The procedure is interesting: first they were arrested and then the investigation into their corruption began, so they will be informed of what they are accused of when the investigation is over.

An unknown number of other public officials were dismissed throughout the country.

Among the detainees was Prince Mutaib Bin Abdullah, who until then was the head of the powerful Royal Guard. It is not necessary to say who took that position. Now, each Saudi police or military officer is under the orders of the Crown Prince.

In a case that so far does not seem related, another prince of the royal family died in what was reported as a helicopter crash near the border with Yemen. Prince Mansur was the son of Mukrin, former Crown Prince of King Salman. Another prince, Abudulaziz (son of the late King Fahd), died in detention, allegedly due to a heart attack (he was 44 years old).

In addition, a general ban was imposed for travel abroad of all princes and princesses, unless they obtain royal permission. They will also be limited to transfer funds abroad. A first analysis of the reason of these measures is that it prevents organizing “counterattacks” from abroad, where detainees have powerful friends.

In the same sense, more measures are expected against the princes who are abroad.

Since the night of the “coup,” other princes were placed under house arrest or their palaces were surrounded by special forces, their property was confiscated or, in the case of all those who occupy positions in the armed forces, they were ordered to be at the disposal of the Court instead of the King, which means they are subject to Bin Salman. In a harsh measure, all were barred from access to government contracts and arms deals.

More than a thousand bank accounts have been frozen and in the case of the detainees their content was transferred to the Crown.

Mohammed Bin Salman (right) with Facebook founder Mark Zuckerber


The Saudi media (all pro-government, of course) praised what they describe as an operation against high-level corruption. It is also the version that was disseminated internationally, although there are reasons to doubt it. In fact, in a society as corrupt as the Saudi, if that were the case, there would be no important official outside the jails. The problem is that, when managing the country as a large family business, the limit between personal and public money tends to fade.

Interestingly, in addition to corruption, it was said that international terrorism financing was being attacked.

An alternative interpretation also benefits Bin Salman, since it points out that the detainees are officials who oppose the reforms that would open up the society a little more. The Crown Prince has become the leader of the group that demands these reforms, which includes the internal and international demands for greater openness and moderation of religious extremism. It is curious that the main promoter of these reforms in the Arab world is Qatar, which is nevertheless the only “friend” directly attacked by MBS (the media has already baptized him that way, Western diplomats call it “Mr. Everything,” for his mania to monopolize all the positions and campaigns of the government).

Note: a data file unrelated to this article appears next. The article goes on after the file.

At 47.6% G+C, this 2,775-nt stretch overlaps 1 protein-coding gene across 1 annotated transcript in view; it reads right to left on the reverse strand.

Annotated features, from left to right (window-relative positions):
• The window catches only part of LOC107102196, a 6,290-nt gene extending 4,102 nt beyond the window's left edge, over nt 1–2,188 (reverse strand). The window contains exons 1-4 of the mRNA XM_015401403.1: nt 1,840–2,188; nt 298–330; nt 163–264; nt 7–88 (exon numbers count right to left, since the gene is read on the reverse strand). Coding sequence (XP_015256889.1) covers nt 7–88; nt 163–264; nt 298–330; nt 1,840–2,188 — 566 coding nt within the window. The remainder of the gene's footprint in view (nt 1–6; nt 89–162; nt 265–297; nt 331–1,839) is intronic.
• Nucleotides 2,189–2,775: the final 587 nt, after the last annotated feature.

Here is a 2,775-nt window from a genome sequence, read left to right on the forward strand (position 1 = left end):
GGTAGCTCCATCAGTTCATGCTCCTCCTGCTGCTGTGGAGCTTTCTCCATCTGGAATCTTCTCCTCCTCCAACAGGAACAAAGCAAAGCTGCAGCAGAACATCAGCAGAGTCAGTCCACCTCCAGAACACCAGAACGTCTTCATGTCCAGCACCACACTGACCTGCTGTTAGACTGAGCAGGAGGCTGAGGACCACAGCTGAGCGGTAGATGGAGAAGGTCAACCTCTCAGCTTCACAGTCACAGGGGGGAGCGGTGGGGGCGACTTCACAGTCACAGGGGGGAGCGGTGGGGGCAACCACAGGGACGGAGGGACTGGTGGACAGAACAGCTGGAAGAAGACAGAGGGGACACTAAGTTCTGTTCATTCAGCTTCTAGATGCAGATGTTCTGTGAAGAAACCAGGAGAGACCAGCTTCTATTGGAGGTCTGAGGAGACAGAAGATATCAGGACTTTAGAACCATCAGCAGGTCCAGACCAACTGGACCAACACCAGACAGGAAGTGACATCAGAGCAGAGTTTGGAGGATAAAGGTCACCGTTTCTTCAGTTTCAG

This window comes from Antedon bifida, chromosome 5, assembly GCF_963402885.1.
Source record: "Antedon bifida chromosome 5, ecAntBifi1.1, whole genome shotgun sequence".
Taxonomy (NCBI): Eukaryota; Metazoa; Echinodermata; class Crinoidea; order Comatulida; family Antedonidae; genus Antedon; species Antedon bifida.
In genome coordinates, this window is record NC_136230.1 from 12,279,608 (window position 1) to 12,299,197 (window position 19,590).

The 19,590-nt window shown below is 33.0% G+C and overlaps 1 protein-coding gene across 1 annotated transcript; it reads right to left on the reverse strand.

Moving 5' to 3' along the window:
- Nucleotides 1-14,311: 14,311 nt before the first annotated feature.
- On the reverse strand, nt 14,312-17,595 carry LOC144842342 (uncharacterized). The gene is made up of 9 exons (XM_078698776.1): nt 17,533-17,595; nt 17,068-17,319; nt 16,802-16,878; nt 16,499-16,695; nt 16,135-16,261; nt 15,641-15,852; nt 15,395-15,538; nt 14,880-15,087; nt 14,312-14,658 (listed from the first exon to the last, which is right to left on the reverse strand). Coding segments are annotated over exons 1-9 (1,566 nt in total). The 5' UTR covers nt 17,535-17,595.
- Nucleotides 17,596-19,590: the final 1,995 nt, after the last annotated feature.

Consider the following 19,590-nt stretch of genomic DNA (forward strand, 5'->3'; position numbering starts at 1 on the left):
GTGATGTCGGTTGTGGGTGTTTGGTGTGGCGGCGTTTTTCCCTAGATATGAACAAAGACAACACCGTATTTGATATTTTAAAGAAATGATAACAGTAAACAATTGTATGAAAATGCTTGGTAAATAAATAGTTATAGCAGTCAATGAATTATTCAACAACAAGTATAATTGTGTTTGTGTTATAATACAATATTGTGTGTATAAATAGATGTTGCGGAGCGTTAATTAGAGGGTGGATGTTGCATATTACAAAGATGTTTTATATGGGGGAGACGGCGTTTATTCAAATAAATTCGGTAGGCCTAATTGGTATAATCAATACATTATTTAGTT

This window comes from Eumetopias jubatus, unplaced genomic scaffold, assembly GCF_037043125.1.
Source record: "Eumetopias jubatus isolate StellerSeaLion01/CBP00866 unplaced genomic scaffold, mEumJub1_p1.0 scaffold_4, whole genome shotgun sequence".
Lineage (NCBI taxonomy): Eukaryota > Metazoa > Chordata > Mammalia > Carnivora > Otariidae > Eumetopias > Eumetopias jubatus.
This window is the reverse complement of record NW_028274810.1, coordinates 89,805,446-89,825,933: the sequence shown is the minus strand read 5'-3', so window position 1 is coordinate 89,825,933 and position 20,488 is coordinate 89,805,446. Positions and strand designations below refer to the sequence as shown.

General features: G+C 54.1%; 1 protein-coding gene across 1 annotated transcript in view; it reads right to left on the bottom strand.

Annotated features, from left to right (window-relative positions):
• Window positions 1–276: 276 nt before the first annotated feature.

But there is another explanation. In effect, the detainees appear to be “conservatives,” who oppose the reforms demanded by the whole world. But it turns out that the Crown Prince, as the self-appointed spokesman for these demands, considers that to oppose the reforms is to oppose his will. Therefore, he not only arrested “conservatives” but also those who oppose his mandate, which leads to a total concentration of power in his hands, something not seen since Abdulaziz ibn Saud reign. Among the detainees there is no “corrupt” from his own family or business group (he took control of Saudi Aramco, the state company that is the largest exporter of hydrocarbons in the world, an executive who opposed his policies is among the detainees).

Superficially, the Crown Prince of Saudi Arabia dealt a severe blow to corruption in his country, while moving away the opponents of the liberalizing reforms that the country needs. Besides, as a result of the self-coup, the price of oil experienced a rise in international markets.

At a second glance, Mohammad Bin Salman got rid of political enemies and concentrated even more power in his hands. The only thing that stands between him and the Saudi throne is his father who rumors say is about to resign (he is 81 years old and has mental problems, according to intelligence services).

That would explain the rush MBS has had since he was appointed heir last June. Maybe it will be the new Saudi king before the end of the year and then we will finally know his real motivations.

Only one thing is certain. Whatever the interpretation of this maneuver, it highlights internal divisions. By repressing their cousins, MBS has nipped in the bud any chance that Saudi Arabia will play a major role in the international arena. Obviously, a new armed adventure is impossible and Iran should only expect rhetoric. It will be a long time before MBS has enough internal calm to be a threat abroad.

And he will spend the rest of his life taking care of his back from his own family.